Saturday, 1 October 2011

A 1970s Victorian Family

Seamless Knitting Book - front cover
Back cover



















I have been sorting boxes of pattern booklets in the Knitting and Crochet Guild collections recently. This one, from 1973, I particularly liked - not for the patterns, but for the poses.  The models look so solemn and Victorian.  It must have been a deliberate choice by the photographer.  I like the props too, though I think the plant is not actually an aspidistra. They are wonderfully incongruous with the 1970s clothes.  (And looking at the red and black tank tops on the back cover, you realise why the 1970s are dubbed "the decade that taste forgot".)


The booklet is unusual in having the name of a knitting needle company (Aero) on the front cover, rather than a spinning company  - the patterns are intended for Aero twin-pins, which were presumably fairly new in 1973.  Circular knitting needles were not themselves new - I have read that they existed before World War II, with a wire cable of some sort joining the two needles.  Twin-pins were perhaps new in having a nylon cable. It is also unusual to see a pattern booklet promoting a novel construction technique.  The booklet explains how to use a twin-pin, with photos.  However, for knitting sleeves and other small-diameter sections seamlessly it recommends knitting on four needles, which seems a bit discouraging - it doesn't explain how to do that, for one thing.  And it doesn't cover knitting sleeves using either two circular needles or the magic loop technique with one circular needle - perhaps those ideas had not been developed.     

Once I had noticed this booklet, I began to see the same cover photo on pattern booklets produced by other companies - several spinners, as well as F.W. Woolworth.  The content was exactly the same too, except that the suggested yarn varied.   That was very puzzling - I had assumed that the name on the front cover would tell me who had produced the booklet, but why were different companies producing the same booklet?  And then I started to notice other pattern booklets turning up in several different versions.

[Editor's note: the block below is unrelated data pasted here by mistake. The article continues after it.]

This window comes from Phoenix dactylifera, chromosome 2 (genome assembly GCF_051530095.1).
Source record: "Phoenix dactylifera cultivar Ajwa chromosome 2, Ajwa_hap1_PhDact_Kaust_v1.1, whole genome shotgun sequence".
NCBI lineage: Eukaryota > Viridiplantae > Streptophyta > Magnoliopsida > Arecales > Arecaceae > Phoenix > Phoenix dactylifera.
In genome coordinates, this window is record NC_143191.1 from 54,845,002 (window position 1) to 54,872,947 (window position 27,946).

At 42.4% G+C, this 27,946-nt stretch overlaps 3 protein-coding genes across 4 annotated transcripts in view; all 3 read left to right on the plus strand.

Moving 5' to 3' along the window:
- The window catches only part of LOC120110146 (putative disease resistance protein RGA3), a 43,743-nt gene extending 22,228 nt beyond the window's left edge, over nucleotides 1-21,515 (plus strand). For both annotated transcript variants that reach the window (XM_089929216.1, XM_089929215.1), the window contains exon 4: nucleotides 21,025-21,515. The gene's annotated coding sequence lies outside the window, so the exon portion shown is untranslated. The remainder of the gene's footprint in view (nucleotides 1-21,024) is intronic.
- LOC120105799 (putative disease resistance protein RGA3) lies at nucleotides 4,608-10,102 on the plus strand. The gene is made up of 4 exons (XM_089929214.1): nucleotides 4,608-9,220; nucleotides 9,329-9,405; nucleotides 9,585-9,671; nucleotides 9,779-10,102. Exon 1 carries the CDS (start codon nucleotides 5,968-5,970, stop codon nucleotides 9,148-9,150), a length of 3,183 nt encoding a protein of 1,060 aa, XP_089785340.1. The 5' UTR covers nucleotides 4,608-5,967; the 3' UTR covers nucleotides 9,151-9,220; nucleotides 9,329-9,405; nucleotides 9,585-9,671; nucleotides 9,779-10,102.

Odd Ounce Books - different but the same
Eventually, I saw that all these booklets were published by Lyric (Pattern Services) Ltd, whose name was in very small print inside the back cover.   Evidently,  Lyric was (is?) a company that developed knitwear designs in standard double knitting/4-ply/3-ply yarn, for sale to spinners and companies such as Aero. That is obviously a useful service to any spinner that produces standard yarn and doesn't have its own in-house designers - even a large spinner that produces its own designs might find it cheaper to buy in patterns sometimes.  The clever thing, from Lyric's point of view, is that they retained the copyright, so that they could sell the same pattern booklet many times over, and just change the name on the front.

Until I worked out what was going on, I thought that all these duplicate pattern booklets would be a cataloguing nightmare.  But now, I classify them all as Lyric and that's that. So far I have found about 60 distinct booklets that were produced by Lyric, between about 1970 and the mid-1990s.  One advantage (to me) is that Lyric included the year in the copyright notice, so that unlike most pattern booklets, these can be dated. It still seems to be slightly underhand though - all the Odd Ounce booklets say on the front cover "Ideas by X for easy to make gifts and toys....", where X is Poppletons or Wendy or Argyll or ...      Not really true, though - "Ideas by Lyric that X  bought and put their name to" would be more accurate.

2 comments:

  1. Dear Barbara. Are you the nice lady I met on the ferry Pont Aven in July. My name is Angela Truelove-Mehew and we talked about writing and your knitting projects. Your life experiences inspired me and helped me to put into action things I have always wanted to do. I have joined a U3A writing group and an art group, been on a Mediterranean cruise and am becoming very interested in knitting! Kind regards, Angela

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  2. No, it wasn't me, I'm afraid. Sounds like a really important meeting for you - I hope you track her down to let her know.

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